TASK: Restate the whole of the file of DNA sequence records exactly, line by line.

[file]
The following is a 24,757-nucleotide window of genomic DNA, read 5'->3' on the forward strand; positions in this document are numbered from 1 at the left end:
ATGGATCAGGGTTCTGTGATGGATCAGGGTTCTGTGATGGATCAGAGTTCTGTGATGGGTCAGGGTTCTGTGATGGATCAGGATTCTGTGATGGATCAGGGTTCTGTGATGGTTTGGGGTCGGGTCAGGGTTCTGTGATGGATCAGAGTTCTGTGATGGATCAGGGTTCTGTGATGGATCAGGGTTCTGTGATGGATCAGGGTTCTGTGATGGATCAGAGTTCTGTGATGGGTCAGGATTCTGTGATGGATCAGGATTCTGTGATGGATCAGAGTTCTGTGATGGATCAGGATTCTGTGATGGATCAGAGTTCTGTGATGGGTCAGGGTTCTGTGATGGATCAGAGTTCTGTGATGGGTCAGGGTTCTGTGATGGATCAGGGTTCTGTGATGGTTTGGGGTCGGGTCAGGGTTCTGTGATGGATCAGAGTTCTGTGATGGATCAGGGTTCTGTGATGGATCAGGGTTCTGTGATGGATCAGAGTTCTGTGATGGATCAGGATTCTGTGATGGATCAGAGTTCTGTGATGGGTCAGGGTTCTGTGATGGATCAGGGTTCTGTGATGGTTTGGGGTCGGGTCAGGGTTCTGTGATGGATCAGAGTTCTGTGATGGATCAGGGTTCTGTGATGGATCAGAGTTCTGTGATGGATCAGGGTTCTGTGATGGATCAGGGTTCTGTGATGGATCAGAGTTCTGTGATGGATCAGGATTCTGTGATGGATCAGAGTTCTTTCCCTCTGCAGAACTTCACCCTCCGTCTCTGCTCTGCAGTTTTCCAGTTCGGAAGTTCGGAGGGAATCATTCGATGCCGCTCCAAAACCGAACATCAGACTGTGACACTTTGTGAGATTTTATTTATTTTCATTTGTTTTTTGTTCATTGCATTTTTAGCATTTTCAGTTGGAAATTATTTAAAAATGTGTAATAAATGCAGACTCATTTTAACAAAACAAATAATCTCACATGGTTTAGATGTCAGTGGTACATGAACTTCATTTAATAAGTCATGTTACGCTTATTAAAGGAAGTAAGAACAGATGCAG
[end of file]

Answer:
The following is a 24,757-nucleotide window of genomic DNA, read 5'->3' on the forward strand; positions in this document are numbered from 1 at the left end:
ATGGATCAGGGTTCTGTGATGGATCAGGGTTCTGTGATGGATCAGAGTTCTGTGATGGGTCAGGGTTCTGTGATGGATCAGGATTCTGTGATGGATCAGGGTTCTGTGATGGTTTGGGGTCGGGTCAGGGTTCTGTGATGGATCAGAGTTCTGTGATGGATCAGGGTTCTGTGATGGATCAGGGTTCTGTGATGGATCAGGGTTCTGTGATGGATCAGAGTTCTGTGATGGGTCAGGATTCTGTGATGGATCAGGATTCTGTGATGGATCAGAGTTCTGTGATGGATCAGGATTCTGTGATGGATCAGAGTTCTGTGATGGGTCAGGGTTCTGTGATGGATCAGAGTTCTGTGATGGGTCAGGGTTCTGTGATGGATCAGGGTTCTGTGATGGTTTGGGGTCGGGTCAGGGTTCTGTGATGGATCAGAGTTCTGTGATGGATCAGGGTTCTGTGATGGATCAGGGTTCTGTGATGGATCAGAGTTCTGTGATGGATCAGGATTCTGTGATGGATCAGAGTTCTGTGATGGGTCAGGGTTCTGTGATGGATCAGGGTTCTGTGATGGTTTGGGGTCGGGTCAGGGTTCTGTGATGGATCAGAGTTCTGTGATGGATCAGGGTTCTGTGATGGATCAGAGTTCTGTGATGGATCAGGGTTCTGTGATGGATCAGGGTTCTGTGATGGATCAGAGTTCTGTGATGGATCAGGATTCTGTGATGGATCAGAGTTCTTTCCCTCTGCAGAACTTCACCCTCCGTCTCTGCTCTGCAGTTTTCCAGTTCGGAAGTTCGGAGGGAATCATTCGATGCCGCTCCAAAACCGAACATCAGACTGTGACACTTTGTGAGATTTTATTTATTTTCATTTGTTTTTTGTTCATTGCATTTTTAGCATTTTCAGTTGGAAATTATTTAAAAATGTGTAATAAATGCAGACTCATTTTAACAAAACAAATAATCTCACATGGTTTAGATGTCAGTGGTACATGAACTTCATTTAATAAGTCATGTTACGCTTATTAAAGGAAGTAAGAACAGATGCAG